Its pretty expletive simple. Its tough whenever youre facing a guy like Hernandez. That expletive game could have been over before the second inning. If you leave expletive balls right down the middle, then, expletive, I could have gone up there and hit. It was tough to make adjustments early on.

The good news: Beckett's next start will come against the Kansas City Royals, another team thats not quite ready for prime time, and he should be properly motivated to get everything down in the zone.

If not, then get ready for another episode of Beckett raw, uncut and uncensored, a show thats been happily stored on the shelf all summer.

Joe Haggerty can be reached at jhaggerty@comcastsportsnet.com. Follow Joe on Twitter at http:twitter.comHackswithHaggs

First impressions: Royals' five-run first inning dooms Red Sox in 6-3 loss

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First impressions: Royals' five-run first inning dooms Red Sox in 6-3 loss

First impressions from the Red Sox' 6-3 loss to the Kansas City Royals:

 

Steven Wright recovered nicely after the first inning, but the damage was done.

Wright's last five innings featured just three hits allowed -- one in the infield. But the first inning did the Red Sox in -- two walks followed by a three-run homer, then a single and a two-run homer.

Whether this was a matter of rust for Wright -- who last pitched three weeks ago Friday night -- or an early inability to command his knuckleball is uncertain.

The fact is, Wright dug an early hole for his teammates, and he had the misfortune to do so against a team with the best bullpen in baseball.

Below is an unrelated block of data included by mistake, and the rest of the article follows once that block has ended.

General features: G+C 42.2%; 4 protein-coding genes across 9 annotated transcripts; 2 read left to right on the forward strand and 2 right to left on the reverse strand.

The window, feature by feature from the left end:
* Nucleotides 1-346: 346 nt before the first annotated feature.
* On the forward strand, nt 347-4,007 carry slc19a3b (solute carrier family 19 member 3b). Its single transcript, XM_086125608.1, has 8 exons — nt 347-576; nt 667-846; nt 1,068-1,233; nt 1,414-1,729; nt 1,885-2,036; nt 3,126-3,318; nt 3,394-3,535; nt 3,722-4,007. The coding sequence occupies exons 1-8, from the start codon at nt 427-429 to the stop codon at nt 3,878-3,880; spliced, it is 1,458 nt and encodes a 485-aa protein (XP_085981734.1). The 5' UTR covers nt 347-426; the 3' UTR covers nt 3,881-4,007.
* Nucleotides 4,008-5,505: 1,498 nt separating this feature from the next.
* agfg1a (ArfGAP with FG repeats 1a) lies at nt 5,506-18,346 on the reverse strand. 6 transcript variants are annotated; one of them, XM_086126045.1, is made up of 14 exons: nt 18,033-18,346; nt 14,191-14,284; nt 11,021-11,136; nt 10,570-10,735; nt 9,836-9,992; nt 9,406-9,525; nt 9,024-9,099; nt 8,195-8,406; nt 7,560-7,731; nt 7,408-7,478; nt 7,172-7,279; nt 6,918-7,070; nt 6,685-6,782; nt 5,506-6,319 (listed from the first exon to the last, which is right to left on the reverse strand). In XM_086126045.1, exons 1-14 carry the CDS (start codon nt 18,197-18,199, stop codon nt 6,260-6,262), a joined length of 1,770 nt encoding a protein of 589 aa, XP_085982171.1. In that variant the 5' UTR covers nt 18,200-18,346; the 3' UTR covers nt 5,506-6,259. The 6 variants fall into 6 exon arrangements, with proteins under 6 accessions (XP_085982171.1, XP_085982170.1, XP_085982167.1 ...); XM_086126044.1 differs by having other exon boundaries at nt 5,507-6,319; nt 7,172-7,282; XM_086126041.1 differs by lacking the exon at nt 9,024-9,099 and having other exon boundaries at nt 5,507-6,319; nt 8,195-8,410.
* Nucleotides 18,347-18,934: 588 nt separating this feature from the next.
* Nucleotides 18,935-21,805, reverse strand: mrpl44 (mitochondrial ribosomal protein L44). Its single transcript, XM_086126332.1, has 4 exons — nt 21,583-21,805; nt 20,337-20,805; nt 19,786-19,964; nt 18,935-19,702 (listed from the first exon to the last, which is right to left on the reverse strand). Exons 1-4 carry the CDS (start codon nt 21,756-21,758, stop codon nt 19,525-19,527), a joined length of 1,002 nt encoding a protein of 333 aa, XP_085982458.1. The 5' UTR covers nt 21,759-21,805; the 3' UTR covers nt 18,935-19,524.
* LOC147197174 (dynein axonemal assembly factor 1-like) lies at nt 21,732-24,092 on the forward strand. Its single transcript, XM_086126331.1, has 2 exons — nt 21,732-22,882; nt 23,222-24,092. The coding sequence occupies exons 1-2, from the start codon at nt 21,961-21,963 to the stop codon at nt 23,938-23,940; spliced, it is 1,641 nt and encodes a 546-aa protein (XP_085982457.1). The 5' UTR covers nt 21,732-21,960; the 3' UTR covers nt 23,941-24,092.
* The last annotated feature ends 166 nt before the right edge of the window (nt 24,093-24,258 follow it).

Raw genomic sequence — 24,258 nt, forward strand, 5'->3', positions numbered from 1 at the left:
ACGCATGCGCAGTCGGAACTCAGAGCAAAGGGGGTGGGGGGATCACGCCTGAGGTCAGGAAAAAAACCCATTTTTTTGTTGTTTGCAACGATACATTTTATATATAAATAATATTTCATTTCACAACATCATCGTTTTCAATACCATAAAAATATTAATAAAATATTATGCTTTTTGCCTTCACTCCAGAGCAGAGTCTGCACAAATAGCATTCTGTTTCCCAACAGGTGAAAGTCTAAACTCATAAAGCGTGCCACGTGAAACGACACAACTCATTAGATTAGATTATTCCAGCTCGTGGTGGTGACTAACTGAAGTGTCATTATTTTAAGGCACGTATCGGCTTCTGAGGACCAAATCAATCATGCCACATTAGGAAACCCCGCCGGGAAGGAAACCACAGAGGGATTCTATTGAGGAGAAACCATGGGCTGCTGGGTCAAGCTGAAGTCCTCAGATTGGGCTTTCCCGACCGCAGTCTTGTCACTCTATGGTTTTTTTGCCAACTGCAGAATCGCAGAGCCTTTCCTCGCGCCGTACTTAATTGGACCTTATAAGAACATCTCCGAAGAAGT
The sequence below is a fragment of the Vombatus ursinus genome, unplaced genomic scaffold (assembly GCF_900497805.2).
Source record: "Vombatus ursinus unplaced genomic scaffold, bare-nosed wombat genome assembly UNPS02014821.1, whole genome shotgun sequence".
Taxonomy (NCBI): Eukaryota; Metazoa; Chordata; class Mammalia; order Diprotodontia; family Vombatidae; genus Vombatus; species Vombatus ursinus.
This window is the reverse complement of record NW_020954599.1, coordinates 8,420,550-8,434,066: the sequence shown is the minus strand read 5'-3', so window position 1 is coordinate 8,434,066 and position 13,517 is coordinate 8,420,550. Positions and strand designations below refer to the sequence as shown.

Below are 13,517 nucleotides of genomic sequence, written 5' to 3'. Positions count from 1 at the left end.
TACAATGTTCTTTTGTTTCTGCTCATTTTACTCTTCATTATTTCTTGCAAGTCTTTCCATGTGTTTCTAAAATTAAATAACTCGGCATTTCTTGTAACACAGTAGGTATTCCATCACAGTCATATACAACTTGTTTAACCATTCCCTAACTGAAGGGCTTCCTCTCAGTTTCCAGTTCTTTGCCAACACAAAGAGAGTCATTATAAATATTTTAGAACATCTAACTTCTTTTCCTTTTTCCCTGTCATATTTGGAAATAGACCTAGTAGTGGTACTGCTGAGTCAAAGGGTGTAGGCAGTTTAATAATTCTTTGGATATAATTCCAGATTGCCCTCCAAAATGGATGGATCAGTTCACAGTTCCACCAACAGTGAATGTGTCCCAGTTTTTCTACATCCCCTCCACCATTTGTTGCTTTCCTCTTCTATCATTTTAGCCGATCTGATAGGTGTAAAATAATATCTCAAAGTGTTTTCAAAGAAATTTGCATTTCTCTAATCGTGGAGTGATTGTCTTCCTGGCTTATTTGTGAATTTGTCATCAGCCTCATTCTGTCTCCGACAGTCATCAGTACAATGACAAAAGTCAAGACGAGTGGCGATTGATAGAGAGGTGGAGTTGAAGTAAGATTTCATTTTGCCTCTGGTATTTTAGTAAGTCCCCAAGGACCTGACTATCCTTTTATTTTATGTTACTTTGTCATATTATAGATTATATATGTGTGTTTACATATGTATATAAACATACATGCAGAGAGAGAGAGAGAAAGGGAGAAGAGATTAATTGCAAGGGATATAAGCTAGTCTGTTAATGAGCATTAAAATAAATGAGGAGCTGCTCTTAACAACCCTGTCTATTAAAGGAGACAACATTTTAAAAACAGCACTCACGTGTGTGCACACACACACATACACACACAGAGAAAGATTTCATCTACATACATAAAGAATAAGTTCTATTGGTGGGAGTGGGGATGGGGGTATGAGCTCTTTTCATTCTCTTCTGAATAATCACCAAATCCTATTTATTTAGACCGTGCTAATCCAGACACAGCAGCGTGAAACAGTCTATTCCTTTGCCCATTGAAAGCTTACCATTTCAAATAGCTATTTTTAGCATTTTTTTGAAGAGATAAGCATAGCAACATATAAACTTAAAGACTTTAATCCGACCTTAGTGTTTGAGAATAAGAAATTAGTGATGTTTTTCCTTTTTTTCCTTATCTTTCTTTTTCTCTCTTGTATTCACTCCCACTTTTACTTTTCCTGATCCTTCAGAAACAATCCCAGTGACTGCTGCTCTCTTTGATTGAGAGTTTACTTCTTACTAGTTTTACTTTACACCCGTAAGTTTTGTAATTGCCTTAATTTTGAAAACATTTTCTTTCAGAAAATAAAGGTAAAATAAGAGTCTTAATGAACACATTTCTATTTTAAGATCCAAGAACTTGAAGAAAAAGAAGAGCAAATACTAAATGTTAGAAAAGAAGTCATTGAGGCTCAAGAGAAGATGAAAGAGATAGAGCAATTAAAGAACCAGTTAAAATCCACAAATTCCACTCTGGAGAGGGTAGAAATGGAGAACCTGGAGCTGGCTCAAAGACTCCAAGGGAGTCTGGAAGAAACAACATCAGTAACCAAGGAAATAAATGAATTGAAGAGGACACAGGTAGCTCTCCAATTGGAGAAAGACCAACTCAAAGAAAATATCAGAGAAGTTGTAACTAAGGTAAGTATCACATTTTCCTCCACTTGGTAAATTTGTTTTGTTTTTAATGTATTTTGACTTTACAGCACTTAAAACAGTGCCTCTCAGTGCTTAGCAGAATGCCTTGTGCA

To his credit, Wright kept the game somewhat within reach thereafter, but the five-run head start proved too much of a jump.

 

It's time to worry a little about Jackie Bradley.

Bradley was just 7-for-40 in the just-completed road trip, and things didn't get any better on the first night of the homestand.

In the first, he came up with two on and two out and struck out swinging to strand both baserunners. In the third, he came to the plate with runners on the corners and, again, struck out swinging.

We're seeing the same kind of slump that Bradley fell into in previous seasons, where even contact is hard to find, with nine strikeouts in the last 16 at-bats.

Problem is, with Andrew Benitendi on the DL, there aren't a lot of options for John Farrell with the Red Sox outfield.

 

Trying to get Fernando Abad and Junichi Tazawa back on track in low- leverage mop-up didn't work.

Tazawa had a perfect seventh, but gave up a monster shot into the center field bleachers to Lorenzo Cain to start the eighth.

Abad entered, and while he did record a couple of strikeouts, also gave up a single, a walk and threw a wild pitches before he could complete the inning.

Getting some work for the two was the right idea, given that the Sox were down by three runs at the time. A good outing might help either regain some confidence and turn the corner.

But not even that could be accomplished Friday night.